Trump Administration Continues Withdrawal Process From WHO, Says It Will Offer Limited Help On ‘Case-By-Case’ Basis

(Fabrice Coffrini/AFP via Getty Images)

Varun Hukeri General Assignment & Analysis Reporter
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Trump administration officials said during a press briefing Wednesday that the U.S. was continuing to take steps towards formally withdrawing from the World Health Organization (WHO) but was open to offering limited help in certain instances.

“There may be instances in the future when the United States wishes to participate in particular meetings of the WHO’s governing bodies and technical and advisory committees where we believe American interests need to be represented,” said Deputy Assistant Secretary of State for International Organization Affairs Nerissa Cook. “We will consider those instances on a case-by-case basis.”

The Trump administration cut off funding to the WHO in mid-April and later announced in July that the U.S. would formally withdraw from the organization July 6, 2021. President Donald Trump offered to reverse the decision if the WHO committed to “major substantive improvements,” but no such commitment was made.

BEIJING, CHINA - JANUARY 28: Tedros Adhanom, Director General of the World Health Organization, (L) shakes hands with Chinese President Xi Jinping before a meeting at the Great Hall of the People, on January 28, 2020 in Beijing, China. (Photo by Naohiko Hatta - Pool/Getty Images)

Tedros Adhanom, Director General of the World Health Organization, shakes hands with Chinese President Xi Jinping (Naohiko Hatta – Pool/Getty Images)

“This step was taken after the president gave the WHO the opportunity to embrace crucial reforms; most notably, to demonstrate its independence from the Chinese Communist Party,” Cook told reporters. (RELATED: China Pressured WHO Against Declaring Coronavirus Global Health Emergency)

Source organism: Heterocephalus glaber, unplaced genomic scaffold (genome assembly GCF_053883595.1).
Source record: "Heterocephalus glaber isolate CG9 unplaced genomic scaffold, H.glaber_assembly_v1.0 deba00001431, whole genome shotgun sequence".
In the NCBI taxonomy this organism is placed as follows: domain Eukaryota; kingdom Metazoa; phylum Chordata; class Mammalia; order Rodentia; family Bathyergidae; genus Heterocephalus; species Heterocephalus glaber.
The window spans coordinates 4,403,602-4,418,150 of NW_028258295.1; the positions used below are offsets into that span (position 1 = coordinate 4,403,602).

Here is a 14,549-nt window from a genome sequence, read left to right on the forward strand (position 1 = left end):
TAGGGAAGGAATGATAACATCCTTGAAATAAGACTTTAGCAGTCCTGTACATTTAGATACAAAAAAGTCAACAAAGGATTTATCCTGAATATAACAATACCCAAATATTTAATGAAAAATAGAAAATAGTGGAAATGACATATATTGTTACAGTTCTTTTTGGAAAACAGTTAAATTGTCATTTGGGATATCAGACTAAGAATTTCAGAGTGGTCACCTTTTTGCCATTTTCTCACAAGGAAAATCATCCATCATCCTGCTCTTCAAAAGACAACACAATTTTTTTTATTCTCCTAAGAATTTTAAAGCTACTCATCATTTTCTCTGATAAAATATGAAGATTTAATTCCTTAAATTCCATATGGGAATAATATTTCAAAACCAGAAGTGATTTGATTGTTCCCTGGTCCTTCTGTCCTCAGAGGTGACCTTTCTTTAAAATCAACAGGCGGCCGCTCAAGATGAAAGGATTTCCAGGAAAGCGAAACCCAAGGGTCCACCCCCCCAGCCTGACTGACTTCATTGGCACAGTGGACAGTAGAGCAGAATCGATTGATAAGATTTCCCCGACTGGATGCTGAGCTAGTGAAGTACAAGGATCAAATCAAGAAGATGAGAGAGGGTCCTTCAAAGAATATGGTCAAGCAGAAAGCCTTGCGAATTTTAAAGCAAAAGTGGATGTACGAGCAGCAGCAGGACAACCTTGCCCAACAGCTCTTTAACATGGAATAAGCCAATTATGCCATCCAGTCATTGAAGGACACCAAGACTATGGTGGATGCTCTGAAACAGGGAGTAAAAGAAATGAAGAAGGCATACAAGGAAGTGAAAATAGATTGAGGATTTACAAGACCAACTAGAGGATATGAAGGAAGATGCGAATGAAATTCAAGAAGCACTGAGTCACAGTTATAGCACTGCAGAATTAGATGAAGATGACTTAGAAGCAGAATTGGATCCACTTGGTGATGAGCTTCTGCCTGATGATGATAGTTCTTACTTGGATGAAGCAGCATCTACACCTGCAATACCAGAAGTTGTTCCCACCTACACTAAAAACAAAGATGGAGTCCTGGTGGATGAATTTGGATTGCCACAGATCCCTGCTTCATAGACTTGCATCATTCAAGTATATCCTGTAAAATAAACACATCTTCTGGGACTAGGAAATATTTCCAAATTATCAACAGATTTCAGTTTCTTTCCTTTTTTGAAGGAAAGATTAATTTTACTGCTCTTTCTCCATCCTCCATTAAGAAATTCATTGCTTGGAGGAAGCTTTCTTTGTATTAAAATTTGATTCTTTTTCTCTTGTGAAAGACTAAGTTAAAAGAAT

Administration officials said withdrawal from the WHO would not diminish American leadership on global health affairs.

“The U.S. is the most generous funder of global health activities and has been for decades, with extensive partnerships all around the world working in every issue area,” said Department of Health and Human Services global affairs director Garrett Grigsby.

“Since 2001, the U.S. government has contributed more than $142 billion to help prevent, detect and treat HIV/AIDS, malaria, tuberculosis, ebola and other dangerous diseases and conditions,” added USAID global health bureau’s assistant administrator Alma Golden.

Golden also told reporters the U.S. would double its financial contribution in the global response to COVID-19.

“USAID is determined to make sure that our withdrawal from the WHO does not affect the level of our overall health assistance to the most vulnerable,” she said.

The remarks from Trump administration officials indicate that limited institutional engagement will continue between the U.S. and the WHO until formal withdrawal next year. (RELATED: Should The WHO Face Consequences Over COVID-19? We Asked Their Health Tech Expert)

“Our priority will be events and processes of a normative, regulatory and standard-setting basis that have a direct impact on Americans, on U.S. national security, on U.S. economic interests, U.S. companies and the U.S. government’s global health investments,” Golden told reporters.